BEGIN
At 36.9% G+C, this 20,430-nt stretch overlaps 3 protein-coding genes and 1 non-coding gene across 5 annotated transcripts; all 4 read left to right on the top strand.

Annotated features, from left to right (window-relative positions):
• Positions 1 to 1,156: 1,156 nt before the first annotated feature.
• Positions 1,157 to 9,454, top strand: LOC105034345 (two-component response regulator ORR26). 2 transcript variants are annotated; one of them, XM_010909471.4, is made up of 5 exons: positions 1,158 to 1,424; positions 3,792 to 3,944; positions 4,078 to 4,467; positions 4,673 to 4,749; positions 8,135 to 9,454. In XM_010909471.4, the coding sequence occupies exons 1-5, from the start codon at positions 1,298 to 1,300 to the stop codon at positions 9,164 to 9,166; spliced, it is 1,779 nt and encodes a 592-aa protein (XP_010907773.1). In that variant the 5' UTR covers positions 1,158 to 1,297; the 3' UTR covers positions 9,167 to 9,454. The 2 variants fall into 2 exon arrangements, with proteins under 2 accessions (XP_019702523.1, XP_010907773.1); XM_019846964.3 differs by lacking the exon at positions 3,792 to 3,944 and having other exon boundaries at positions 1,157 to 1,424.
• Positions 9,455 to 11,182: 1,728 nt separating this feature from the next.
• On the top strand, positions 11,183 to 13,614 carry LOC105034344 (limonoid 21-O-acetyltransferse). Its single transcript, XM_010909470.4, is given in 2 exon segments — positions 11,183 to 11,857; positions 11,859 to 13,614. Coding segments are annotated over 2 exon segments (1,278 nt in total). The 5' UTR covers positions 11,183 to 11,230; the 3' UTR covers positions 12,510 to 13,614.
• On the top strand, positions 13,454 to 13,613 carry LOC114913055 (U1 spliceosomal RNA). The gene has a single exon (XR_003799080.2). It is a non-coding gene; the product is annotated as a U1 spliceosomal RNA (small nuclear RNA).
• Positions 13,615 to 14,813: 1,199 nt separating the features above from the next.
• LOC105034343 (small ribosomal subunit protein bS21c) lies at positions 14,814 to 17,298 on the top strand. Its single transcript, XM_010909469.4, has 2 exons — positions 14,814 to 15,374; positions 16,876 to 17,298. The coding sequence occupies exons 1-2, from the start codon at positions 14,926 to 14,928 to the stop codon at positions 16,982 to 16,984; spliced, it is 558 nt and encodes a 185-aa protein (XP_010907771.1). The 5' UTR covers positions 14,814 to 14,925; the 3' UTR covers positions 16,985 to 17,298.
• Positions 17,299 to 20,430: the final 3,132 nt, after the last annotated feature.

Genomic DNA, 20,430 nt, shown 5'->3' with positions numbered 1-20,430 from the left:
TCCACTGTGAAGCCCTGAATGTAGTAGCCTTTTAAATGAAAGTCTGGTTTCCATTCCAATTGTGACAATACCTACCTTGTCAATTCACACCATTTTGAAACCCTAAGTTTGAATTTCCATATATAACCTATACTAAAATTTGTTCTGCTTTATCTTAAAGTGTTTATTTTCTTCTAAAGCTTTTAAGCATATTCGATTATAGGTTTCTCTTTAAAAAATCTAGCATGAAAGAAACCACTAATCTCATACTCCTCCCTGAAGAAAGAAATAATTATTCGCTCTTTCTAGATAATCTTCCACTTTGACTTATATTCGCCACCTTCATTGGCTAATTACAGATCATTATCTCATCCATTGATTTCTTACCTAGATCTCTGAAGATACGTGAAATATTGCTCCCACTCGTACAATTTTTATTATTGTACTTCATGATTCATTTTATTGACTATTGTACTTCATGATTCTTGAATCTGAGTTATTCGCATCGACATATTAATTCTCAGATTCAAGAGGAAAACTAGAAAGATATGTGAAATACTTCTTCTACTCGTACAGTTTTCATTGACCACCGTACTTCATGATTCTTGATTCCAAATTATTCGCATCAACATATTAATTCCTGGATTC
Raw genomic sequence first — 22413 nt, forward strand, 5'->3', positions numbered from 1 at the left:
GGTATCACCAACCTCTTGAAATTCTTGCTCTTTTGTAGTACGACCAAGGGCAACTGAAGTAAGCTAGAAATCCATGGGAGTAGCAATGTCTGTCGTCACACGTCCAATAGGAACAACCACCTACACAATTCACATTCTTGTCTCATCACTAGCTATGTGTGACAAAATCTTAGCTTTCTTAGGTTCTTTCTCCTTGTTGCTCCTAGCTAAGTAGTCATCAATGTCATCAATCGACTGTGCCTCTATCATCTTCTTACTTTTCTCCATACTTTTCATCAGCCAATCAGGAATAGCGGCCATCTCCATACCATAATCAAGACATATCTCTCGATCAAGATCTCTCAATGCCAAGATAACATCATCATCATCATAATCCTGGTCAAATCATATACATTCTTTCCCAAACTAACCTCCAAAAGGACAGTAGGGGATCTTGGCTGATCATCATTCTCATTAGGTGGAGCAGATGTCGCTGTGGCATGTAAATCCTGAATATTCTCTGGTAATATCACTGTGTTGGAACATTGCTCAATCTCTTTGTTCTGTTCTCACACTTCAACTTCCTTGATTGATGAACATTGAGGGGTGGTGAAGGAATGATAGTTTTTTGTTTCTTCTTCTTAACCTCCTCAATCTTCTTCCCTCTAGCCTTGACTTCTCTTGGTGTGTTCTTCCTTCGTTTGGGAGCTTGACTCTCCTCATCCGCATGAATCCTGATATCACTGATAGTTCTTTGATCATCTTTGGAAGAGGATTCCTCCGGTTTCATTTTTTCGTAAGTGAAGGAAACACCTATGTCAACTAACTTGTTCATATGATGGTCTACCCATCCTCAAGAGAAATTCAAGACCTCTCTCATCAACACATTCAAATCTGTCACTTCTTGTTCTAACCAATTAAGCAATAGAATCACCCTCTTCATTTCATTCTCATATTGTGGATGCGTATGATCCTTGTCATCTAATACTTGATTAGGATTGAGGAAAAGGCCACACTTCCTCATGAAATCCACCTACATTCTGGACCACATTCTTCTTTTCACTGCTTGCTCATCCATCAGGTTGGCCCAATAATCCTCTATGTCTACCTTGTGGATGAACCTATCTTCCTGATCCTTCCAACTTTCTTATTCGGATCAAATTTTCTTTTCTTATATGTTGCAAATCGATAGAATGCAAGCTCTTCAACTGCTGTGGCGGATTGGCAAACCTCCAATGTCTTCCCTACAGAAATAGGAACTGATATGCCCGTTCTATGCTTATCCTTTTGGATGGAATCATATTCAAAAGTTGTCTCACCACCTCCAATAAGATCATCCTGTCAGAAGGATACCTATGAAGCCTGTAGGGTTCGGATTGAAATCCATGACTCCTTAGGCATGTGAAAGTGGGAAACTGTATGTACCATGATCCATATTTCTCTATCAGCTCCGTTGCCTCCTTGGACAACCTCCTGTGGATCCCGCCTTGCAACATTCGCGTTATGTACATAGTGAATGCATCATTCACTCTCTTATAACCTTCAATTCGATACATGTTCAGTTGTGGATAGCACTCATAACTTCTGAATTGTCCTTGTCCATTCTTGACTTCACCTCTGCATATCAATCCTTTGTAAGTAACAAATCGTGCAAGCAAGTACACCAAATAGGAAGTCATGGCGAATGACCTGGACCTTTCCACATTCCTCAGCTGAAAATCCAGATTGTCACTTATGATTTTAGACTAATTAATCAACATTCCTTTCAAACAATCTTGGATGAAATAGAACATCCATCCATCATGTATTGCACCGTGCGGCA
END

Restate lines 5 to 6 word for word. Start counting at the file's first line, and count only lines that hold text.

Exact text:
• Positions 9,455 to 11,182: 1,728 nt separating this feature from the next.
• On the top strand, positions 11,183 to 13,614 carry LOC105034344 (limonoid 21-O-acetyltransferse). Its single transcript, XM_010909470.4, is given in 2 exon segments — positions 11,183 to 11,857; positions 11,859 to 13,614. Coding segments are annotated over 2 exon segments (1,278 nt in total). The 5' UTR covers positions 11,183 to 11,230; the 3' UTR covers positions 12,510 to 13,614.